Hamas: Cairo Talks to Resume

Abu Marzuq insists talks to resume by September 25, as deadline to discuss Gaza's laundry list of demands looms.

AFP and Arutz Sheva Staff ,

Palestinian delegation at Cairo talks
Palestinian delegation at Cairo talks
Reuters

Hamas's exiled deputy leader said Wednesday that indirect talks with Israel to consolidate a Gaza ceasefire are to resume in Cairo in mid-September.

Fifty days of deadly fighting between Israel and Hamas terrorists ended on August 26 with an open-ended truce agreement.

Under terms of the deal, the parties agreed to resume Egyptian-brokered negotiations within a month to discuss key issues, including Hamas's unprecedented demand for a port and an airport and for terrorist releases, as well as Israel's demands for the area's demilitarization. 

Speaking to reporters in Gaza City during a visit from his base in Cairo, Mussa Abu Marzuq said it was "expected that the talks would resume in mid-September."

Israel agreed as part of the initial ceasefire to immediately ease restrictions on the entry of goods, humanitarian aid and construction materials into Gaza, and to expand the fishing zone off Gaza to six nautical miles.

All other issues would be delayed until the negotiators returned to Cairo, although there has been no official word on when that would happen.

"The Egyptians still have to give us the exact date," Abu Marzuq said.

In a bid to pin down a date, Egyptian negotiators visited Jerusalem and Ramallah last week, a senior member of the Palestine Liberation Organization told Voice of Palestine radio Wednesday.

"This was the aim of the Egyptian delegation's visit to Ramallah and Israel. They spoke of resuming the negotiations in two weeks, between September 20-25," said Bassem al-Salhi, who was part of the Palestinian team involved in truce talks.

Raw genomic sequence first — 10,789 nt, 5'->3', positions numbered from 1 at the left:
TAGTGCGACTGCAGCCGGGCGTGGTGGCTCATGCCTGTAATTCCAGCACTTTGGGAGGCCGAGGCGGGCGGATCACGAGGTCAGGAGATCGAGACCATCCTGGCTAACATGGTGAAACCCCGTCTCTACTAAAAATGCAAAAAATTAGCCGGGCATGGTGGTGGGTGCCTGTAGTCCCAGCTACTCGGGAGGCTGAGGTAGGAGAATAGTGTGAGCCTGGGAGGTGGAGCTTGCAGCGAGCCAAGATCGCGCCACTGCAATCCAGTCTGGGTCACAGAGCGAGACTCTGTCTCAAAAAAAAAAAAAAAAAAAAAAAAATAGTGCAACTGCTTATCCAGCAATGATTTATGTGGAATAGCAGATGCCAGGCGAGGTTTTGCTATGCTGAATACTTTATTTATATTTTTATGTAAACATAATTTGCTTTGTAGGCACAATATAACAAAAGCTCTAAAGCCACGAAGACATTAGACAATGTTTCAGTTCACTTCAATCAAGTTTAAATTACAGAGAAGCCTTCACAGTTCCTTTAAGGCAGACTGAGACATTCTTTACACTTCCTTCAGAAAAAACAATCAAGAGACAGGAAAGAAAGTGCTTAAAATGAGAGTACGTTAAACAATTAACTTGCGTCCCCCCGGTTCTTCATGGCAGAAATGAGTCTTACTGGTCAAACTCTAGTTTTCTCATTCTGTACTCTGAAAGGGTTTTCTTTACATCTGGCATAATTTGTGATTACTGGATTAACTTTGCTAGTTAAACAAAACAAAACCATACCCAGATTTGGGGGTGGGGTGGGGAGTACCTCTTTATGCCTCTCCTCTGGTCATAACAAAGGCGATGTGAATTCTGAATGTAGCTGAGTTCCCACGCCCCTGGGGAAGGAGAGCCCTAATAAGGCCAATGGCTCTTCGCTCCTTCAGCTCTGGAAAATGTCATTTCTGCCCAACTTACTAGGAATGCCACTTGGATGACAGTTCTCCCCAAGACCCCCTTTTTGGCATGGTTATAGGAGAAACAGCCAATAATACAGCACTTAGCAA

A senior Egyptian official told AFP in Cairo that no date had been set for the negotiations to resume, but confirmed a "security delegation" had visited Ramallah, the Palestinian Authority (PA) political headquarters of Chairman Mahmoud Abbas.

Abu Marzuq said the Palestinians Arabs were "determined to resume the talks" and that he expected the same from Israel.

There was no official comment from Israel on when the Cairo talks would resume.

Concerns on the Israeli side are high that Hamas is using the talks to stall time - possibly to re-arm for an even bigger war against Israel, and this time from Judea and Samaria.

On Tuesday, Hamas spokesman Sami Abu Zuhri denied reports that the terror group would resume rockets on Israeli civilians as soon as the month-long ceasefire ended on September 25, as well as its assurance that it is eyeing a takeover in Abbas's PA. 

Last month, as Operation Protective Edge was still underway, Israeli security forces say they broke up a major Hamas cell planning a coup against the PA.

If the latest reports are indeed true, it would indicate that Hamas's leadership has not given up its ambitions in Judea and Samaria despite the setback.

Moreover, Hamas's set of demands include lifting all of the restrictions which prevent the terror organization from re-arming - including some or all export and import restrictions and releasing top terrorists back into the field. 



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